Smartphones are the new cigarettes

If you’ve ever been to any social gathering with friends recently, you would have probably noticed that those around you, those sitting in the same table as you, are on their phones. They might be physically present but mentally, they’re elsewhere. Heck, that person might even be you. How did it come to this?

Isn’t it contradictory? You and your friends are out on a social outing and instead of paying full attention and talking to each other, some of you chose to play with your smartphones instead. Perhaps you’re texting someone, checking your social media feeds, reading the news, or whatever.

But it doesn’t make sense, it’s a social occasion, everyone’s physically gathered together but you chose to play with your phone? What could be so important that you couldn’t do it later, after the gathering?

The more I think about it, the more smartphones resemble cigarettes. Just like cigarettes, smartphones are addictive. Most people can’t even go an hour without checking their phones these days, they can’t even sit on the toilet without their phones. Take away someone’s phone and watch their withdrawal symptom kick in. Heck, most people would even start panicking when their battery level drops too low.

Just like cigarettes, smartphones are bad for your health. Your mind is constantly engaged, playing this instant gratification roulette and getting a quick dopamine fix. How do you even focus on anything? You lose your attention span, you can’t sit still for five minutes without the need to check your phone, your whole life becomes your phone. It also degrades your eyesight and contributes to nearsightedness, it even disrupts sleep because you keep checking your phone late at night.

And just like cigarettes, there’s also the effect of ‘secondhand smartphoning’. When you’re ‘smartphoning’, what do you think your friends or those around you are thinking? “Hello, I’m talking to you here!” “Okay, ignored yet again…is what you’re doing really that important that you can’t go five minutes without checking your phone?”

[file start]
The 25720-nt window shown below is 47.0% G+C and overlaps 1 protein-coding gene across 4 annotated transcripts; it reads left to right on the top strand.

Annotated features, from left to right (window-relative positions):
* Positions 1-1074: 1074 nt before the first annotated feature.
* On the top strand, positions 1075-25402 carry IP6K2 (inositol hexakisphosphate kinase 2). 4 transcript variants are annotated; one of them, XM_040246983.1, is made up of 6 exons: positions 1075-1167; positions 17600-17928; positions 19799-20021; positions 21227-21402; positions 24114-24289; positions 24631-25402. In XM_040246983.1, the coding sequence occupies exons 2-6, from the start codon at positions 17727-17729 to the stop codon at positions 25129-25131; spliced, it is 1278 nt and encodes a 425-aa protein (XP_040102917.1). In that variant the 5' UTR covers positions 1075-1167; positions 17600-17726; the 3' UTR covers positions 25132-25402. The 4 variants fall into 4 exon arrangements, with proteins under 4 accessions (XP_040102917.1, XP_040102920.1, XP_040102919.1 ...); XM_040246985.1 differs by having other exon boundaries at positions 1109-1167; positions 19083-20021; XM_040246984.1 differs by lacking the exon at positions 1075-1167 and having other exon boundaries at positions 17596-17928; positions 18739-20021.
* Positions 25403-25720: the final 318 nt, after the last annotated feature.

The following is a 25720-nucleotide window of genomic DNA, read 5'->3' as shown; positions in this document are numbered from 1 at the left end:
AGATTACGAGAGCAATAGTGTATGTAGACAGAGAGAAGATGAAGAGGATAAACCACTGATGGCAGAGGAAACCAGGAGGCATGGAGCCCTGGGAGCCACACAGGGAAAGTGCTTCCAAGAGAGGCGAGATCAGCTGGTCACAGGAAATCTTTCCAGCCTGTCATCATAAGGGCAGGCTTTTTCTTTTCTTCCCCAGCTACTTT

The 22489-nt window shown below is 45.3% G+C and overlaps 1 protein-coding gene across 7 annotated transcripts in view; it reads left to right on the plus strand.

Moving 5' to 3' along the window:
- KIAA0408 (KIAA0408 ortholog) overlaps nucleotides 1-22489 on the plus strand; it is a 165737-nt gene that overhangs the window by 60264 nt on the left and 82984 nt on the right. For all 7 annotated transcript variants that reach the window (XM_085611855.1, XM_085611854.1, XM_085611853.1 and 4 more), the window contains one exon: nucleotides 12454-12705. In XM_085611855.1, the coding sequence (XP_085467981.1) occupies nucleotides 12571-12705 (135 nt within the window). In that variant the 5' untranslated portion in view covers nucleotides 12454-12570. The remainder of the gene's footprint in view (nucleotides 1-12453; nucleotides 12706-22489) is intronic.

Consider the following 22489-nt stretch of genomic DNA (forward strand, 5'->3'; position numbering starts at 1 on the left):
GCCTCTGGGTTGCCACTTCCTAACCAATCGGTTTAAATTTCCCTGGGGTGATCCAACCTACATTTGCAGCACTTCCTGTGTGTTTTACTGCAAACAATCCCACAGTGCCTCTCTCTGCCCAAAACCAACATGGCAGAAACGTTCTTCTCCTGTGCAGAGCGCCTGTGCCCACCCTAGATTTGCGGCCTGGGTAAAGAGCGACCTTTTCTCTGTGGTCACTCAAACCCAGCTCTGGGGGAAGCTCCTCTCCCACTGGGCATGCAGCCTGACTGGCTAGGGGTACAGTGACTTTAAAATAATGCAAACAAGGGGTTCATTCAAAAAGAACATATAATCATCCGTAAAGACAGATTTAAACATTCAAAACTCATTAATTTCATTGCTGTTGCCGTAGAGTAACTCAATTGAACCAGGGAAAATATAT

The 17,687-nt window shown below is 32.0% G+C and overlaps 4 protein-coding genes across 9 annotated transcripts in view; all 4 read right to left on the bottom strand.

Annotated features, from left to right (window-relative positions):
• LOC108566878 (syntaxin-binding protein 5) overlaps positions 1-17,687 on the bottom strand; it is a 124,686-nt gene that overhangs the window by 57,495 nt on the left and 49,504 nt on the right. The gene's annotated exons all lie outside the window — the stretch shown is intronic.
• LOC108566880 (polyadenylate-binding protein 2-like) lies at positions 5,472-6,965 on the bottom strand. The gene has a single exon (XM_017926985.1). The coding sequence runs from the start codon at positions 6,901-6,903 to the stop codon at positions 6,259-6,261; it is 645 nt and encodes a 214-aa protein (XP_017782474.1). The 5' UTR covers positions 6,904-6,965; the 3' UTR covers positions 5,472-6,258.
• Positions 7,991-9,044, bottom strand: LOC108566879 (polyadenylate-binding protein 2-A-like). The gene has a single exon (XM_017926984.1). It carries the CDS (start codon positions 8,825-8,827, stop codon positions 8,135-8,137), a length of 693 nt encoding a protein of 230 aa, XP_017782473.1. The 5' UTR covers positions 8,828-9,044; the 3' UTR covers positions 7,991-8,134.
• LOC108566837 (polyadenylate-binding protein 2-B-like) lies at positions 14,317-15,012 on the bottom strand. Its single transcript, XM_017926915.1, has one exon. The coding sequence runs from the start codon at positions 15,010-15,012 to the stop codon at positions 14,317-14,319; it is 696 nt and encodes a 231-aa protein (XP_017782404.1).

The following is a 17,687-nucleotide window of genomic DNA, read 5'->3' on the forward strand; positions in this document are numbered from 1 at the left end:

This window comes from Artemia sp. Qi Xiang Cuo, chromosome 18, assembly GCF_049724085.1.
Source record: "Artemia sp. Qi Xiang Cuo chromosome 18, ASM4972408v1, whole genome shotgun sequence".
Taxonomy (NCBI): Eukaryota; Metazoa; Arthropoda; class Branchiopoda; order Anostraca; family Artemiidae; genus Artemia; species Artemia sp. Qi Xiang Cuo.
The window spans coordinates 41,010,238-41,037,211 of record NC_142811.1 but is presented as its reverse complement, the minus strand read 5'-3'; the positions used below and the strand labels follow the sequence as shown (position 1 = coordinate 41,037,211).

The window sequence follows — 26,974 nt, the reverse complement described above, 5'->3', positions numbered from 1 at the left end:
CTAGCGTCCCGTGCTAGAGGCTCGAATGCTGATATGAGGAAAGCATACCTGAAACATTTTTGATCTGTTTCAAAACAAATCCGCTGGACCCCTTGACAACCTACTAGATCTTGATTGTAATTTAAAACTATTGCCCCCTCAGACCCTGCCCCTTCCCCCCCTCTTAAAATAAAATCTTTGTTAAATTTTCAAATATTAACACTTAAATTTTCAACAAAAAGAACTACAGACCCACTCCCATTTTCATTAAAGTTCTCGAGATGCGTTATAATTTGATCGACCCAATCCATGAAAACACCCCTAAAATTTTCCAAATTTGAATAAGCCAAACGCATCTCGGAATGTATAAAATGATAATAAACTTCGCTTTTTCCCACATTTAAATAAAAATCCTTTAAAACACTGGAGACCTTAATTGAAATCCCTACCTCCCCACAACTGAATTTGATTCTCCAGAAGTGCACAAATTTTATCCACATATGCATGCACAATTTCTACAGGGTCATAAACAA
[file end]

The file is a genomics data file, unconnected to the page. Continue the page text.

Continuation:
Of course, they don’t say that. No one does, no one wants to be that one annoying friend who says those kinds of things. So they simply tolerate and wallow in your neglect. What a nice friend you are. No one can’t engage in any serious conversation if the other party keeps checking their phone every five minutes. It’s like they’re indirectly saying “not interested, let’s reload my feeds and see what new updates I’ve missed in the last five minutes.”

Constant ‘smartphoning’ can cause you to lose touch with what it’s like to actually talk to someone. To actually have a face-to-face conversation, to understand body language and interpret the various tone of voice, to practice empathy and understand emotional response.

Put it this way, if you told a joke over text and the other person found it offensive, how would you know? How would you know not to double down on your joke and make the situation worse? You don’t.

Without seeing a reaction, you wouldn’t know that you just said something inappropriate. And when the other person replies that the joke was in bad taste, or pointed out that it was offensive, are you just gonna brush it aside and laugh it off?

If more and more of our communications were through text, just imagine how socially inadept most people will become. Conversations would turn awkward, there would be misunderstandings left and right, and the cycle would just reinforce itself.

Rant aside, smartphones are the new cigarettes. We check them frequently, whenever we’re bored, and they have a negative impact on our lives. Not so much on our physical health but more so on our mental health. Better learn how to control your smartphones before it starts controlling you. You might think a quick check isn’t gonna hurt but it quickly becomes a slippery slope from there on. I know because I used to be that person.

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